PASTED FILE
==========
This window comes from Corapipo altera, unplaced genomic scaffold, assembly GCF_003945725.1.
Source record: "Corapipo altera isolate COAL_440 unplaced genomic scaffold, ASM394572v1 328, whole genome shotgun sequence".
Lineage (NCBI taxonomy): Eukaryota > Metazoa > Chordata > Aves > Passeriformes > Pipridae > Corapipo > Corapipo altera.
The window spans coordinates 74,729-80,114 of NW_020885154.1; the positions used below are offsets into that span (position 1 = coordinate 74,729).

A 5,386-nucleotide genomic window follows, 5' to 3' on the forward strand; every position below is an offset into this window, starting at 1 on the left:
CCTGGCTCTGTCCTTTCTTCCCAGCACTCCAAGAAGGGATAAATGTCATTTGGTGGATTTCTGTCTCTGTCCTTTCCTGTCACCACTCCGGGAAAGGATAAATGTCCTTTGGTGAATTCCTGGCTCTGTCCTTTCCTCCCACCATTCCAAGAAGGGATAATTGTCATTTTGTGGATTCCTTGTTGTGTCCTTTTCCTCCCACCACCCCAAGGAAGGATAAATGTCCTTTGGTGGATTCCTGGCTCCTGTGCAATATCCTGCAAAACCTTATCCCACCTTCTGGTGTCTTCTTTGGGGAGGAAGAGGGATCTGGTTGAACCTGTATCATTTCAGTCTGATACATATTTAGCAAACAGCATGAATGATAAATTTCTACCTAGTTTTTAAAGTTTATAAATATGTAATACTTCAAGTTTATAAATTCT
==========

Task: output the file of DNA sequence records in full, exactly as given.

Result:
This window comes from Corapipo altera, unplaced genomic scaffold, assembly GCF_003945725.1.
Source record: "Corapipo altera isolate COAL_440 unplaced genomic scaffold, ASM394572v1 328, whole genome shotgun sequence".
Lineage (NCBI taxonomy): Eukaryota > Metazoa > Chordata > Aves > Passeriformes > Pipridae > Corapipo > Corapipo altera.
The window spans coordinates 74,729-80,114 of NW_020885154.1; the positions used below are offsets into that span (position 1 = coordinate 74,729).

A 5,386-nucleotide genomic window follows, 5' to 3' on the forward strand; every position below is an offset into this window, starting at 1 on the left:
CCTGGCTCTGTCCTTTCTTCCCAGCACTCCAAGAAGGGATAAATGTCATTTGGTGGATTTCTGTCTCTGTCCTTTCCTGTCACCACTCCGGGAAAGGATAAATGTCCTTTGGTGAATTCCTGGCTCTGTCCTTTCCTCCCACCATTCCAAGAAGGGATAATTGTCATTTTGTGGATTCCTTGTTGTGTCCTTTTCCTCCCACCACCCCAAGGAAGGATAAATGTCCTTTGGTGGATTCCTGGCTCCTGTGCAATATCCTGCAAAACCTTATCCCACCTTCTGGTGTCTTCTTTGGGGAGGAAGAGGGATCTGGTTGAACCTGTATCATTTCAGTCTGATACATATTTAGCAAACAGCATGAATGATAAATTTCTACCTAGTTTTTAAAGTTTATAAATATGTAATACTTCAAGTTTATAAATTCT